But the person Shaw thought was dead turns out to be very much alive and very much capable of kicking Shaw’s ass — and Hobbs’ ass, which honestly, is a lot more impressive (I’m sorry Mr. Statham, but like, have you seen those biceps?!) With characters who have both been established as total powerhouses, as Hobbs and Shaw are, one of the biggest difficulties is in creating a villain who presents a legitimate challenge, but Elba’s Brixton is up to snuff.
Using his unexplained interface that seems to be implanted in his retinas, Brixton can assess how hard and where someone is going to strike, which makes it virtually impossible for Hobbs or either Shaw individually to land more than a single punch. He also has super strength, agility, and stamina, making him effectively unstoppable for most of the film.
While Brixton likens himself to Superman, it would be more accurate, given his technological enhancements, to compare him to Cyborg or maybe Marvel’s Cable, at least in terms of how he’s built and what he can do (for instance, flight doesn’t seem to be one of his abilities.) Regardless of the comparison, the breathtakingly gorgeous Elba portrays a kind of empathetic Bad Robot, a recurring character type most sci-fi fans will recognize, one who sees a world in decay and simply wants to prepare for the next phase of humanity’s evolution. He’s also being manipulated like a pawn by Eteon and the unidentified, all-knowing voice, so maybe a little fervent devotion can be forgiven.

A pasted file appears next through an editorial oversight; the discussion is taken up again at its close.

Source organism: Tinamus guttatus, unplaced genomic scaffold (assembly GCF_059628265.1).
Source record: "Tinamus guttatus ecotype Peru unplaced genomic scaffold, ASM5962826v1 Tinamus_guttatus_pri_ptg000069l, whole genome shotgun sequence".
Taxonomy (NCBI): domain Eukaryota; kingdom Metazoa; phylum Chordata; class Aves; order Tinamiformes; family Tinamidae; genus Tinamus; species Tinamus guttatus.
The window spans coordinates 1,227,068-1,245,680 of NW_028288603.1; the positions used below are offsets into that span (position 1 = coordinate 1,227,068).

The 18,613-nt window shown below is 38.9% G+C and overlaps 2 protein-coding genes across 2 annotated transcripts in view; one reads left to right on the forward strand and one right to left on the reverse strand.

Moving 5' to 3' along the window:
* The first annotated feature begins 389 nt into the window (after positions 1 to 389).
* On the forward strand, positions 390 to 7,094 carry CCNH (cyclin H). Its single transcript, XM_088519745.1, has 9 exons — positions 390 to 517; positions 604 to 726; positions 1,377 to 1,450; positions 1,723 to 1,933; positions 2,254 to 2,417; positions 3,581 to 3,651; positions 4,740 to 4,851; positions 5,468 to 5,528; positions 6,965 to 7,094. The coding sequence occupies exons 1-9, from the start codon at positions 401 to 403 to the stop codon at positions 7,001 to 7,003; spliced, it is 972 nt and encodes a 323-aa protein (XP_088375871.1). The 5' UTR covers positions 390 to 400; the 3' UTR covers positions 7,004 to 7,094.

Most importantly, though, it seems that Brixton has some sort of command over the technology he uses since he can recall his motorcycle to him and it will conform to his body. I mean, it’s either that or he’s so damn sexy that his crotch has a magnetic pull on even motorcycles. Who’s to say?
In the end, the only way to defeat Brixton is for Hobbs and Shaw to work together. D’aww. It turns out that Brixton can’t predict the trajectory of a two-sided onslaught of haymakers as well as he can a one-sided attack, so the two reluctant friends throw punch after punch, absorbing a hit here and there to make a window for their counterpart to do some damage. Eventually, they are able to overwhelm Brixton.
As Brixton stands on a cliff, defeated, Eteon betrays him, turning off his interface — and seemingly killing the cyborg who falls into the ocean. Obviously, we will never hear from Brixton again. His body and his very expensive technological enhancements will be lost forever. JK JK. There’s definitely going to be a Hobbs & Shaw 2 and bringing Brixton back as part of the ongoing story should be a no-brainer.
Brixton and all the other genre aspects of the film give credence to the imaginative and hyperbolic nature of action films like Hobbs & Shaw and actually make the worlds more believable. If there’s a super-strong cyborg who can throw a truck and come back from the dead, then maybe it’s not that much of a stretch to think Hobbs could pull a flying helicopter toward a truck with his bare arms? By embracing the fantastical, Hobbs & Shaw improves on its predecessors and sets the stage for a genre-filled future for The Fast and the Furious franchise.
The views and opinions expressed in this article are the author's, and do not necessarily reflect those of SYFY WIRE, SYFY, or NBC Universal.